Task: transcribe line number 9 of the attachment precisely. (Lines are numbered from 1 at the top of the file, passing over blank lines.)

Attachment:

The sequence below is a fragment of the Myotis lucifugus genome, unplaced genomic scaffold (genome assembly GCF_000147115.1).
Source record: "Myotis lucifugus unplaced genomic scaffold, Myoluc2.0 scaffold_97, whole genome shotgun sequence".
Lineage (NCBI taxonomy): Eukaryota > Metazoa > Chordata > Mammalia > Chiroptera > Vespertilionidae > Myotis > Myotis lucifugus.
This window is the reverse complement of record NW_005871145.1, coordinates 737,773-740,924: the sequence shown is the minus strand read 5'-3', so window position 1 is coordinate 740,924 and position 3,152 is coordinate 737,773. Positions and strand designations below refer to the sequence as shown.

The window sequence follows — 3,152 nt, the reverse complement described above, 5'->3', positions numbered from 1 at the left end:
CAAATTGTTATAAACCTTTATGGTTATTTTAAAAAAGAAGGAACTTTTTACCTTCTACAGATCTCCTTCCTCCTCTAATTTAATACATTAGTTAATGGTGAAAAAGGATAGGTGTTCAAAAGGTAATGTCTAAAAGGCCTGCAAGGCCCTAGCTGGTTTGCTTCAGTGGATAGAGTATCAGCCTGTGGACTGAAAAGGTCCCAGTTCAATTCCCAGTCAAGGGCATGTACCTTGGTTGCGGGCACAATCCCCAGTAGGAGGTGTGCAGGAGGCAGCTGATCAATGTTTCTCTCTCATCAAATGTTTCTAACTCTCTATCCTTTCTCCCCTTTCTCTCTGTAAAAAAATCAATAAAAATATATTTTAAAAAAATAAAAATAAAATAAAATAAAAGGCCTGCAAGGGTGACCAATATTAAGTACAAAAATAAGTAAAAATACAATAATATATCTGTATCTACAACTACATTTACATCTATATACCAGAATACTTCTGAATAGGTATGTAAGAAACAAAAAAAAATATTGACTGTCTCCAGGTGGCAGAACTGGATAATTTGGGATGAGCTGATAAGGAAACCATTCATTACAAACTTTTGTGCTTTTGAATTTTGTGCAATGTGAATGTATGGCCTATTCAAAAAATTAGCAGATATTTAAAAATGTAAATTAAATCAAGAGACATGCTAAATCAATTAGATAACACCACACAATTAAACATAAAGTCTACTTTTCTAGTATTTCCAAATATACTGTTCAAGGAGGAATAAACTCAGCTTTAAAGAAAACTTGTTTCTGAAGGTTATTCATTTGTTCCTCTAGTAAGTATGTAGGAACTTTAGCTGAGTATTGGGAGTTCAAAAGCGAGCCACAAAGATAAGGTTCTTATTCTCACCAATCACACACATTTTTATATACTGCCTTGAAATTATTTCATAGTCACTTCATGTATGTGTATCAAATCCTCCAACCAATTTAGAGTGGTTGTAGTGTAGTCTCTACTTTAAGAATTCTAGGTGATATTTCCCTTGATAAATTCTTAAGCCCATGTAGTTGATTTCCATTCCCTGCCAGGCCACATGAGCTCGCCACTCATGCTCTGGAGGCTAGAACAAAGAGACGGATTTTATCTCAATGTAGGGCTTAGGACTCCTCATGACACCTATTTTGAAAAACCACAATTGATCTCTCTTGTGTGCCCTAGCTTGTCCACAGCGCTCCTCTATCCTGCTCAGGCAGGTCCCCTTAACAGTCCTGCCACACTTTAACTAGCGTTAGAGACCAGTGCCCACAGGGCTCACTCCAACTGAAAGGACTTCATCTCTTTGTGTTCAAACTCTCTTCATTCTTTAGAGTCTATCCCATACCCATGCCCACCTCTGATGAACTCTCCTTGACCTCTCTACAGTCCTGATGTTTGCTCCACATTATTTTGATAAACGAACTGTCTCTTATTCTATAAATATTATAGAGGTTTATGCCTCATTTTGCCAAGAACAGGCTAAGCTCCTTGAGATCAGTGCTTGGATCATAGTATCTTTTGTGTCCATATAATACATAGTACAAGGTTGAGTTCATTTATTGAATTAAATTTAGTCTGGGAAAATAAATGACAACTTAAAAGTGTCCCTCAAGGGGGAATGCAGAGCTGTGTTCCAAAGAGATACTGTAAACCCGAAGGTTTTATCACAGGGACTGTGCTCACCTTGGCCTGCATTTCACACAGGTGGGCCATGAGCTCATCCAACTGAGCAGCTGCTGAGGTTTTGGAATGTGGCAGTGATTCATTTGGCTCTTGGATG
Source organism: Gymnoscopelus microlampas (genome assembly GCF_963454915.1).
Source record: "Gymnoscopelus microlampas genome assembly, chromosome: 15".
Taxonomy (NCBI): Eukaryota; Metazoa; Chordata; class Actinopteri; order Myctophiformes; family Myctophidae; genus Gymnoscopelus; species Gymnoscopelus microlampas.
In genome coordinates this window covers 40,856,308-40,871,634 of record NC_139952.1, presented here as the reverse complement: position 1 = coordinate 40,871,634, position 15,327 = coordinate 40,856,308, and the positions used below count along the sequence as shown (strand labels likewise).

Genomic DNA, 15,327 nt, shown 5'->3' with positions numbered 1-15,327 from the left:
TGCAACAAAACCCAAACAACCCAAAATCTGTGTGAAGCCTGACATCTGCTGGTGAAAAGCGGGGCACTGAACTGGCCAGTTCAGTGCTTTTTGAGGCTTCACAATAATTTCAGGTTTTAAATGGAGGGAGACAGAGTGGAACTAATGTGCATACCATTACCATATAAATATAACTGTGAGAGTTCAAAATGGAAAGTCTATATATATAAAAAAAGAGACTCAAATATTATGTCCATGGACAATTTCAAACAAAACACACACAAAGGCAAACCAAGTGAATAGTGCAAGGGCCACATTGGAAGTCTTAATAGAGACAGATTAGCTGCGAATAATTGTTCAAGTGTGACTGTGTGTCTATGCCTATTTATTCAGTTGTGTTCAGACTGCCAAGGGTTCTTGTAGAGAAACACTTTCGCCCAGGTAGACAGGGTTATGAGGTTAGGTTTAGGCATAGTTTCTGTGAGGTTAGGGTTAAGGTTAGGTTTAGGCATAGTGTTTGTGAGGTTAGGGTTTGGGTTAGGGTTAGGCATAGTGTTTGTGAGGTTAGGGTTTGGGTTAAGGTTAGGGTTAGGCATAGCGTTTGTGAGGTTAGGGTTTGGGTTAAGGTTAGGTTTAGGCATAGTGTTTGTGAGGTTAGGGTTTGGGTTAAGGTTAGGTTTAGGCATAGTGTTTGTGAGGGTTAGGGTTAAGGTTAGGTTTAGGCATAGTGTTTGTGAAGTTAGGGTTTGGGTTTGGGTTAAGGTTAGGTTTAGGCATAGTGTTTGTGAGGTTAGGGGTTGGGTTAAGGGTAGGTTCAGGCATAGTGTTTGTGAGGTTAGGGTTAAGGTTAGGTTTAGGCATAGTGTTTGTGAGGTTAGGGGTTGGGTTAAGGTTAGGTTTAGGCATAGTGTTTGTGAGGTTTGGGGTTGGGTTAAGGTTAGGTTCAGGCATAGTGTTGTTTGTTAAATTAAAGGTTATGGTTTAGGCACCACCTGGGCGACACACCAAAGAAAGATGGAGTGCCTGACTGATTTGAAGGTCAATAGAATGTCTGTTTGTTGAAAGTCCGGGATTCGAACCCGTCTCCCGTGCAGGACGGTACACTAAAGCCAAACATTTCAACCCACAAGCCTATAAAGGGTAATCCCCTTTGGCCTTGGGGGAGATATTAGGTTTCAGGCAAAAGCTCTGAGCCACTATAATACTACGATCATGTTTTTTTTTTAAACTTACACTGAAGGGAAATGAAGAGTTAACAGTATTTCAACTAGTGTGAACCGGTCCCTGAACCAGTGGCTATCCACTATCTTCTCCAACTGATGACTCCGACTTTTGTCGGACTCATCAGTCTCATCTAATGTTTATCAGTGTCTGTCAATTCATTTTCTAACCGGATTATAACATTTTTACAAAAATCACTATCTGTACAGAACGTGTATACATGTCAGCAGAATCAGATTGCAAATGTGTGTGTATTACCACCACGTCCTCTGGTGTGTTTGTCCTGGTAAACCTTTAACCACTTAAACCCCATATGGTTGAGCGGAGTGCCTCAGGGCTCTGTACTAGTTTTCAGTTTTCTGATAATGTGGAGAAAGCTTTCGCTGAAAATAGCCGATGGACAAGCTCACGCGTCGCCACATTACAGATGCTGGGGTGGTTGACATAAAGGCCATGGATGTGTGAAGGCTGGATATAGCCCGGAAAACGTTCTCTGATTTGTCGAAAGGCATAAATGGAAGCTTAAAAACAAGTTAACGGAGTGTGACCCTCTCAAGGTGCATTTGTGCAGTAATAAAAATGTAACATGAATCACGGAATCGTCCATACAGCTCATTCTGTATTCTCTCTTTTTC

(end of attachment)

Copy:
Taxonomy (NCBI): Eukaryota; Metazoa; Chordata; class Actinopteri; order Myctophiformes; family Myctophidae; genus Gymnoscopelus; species Gymnoscopelus microlampas.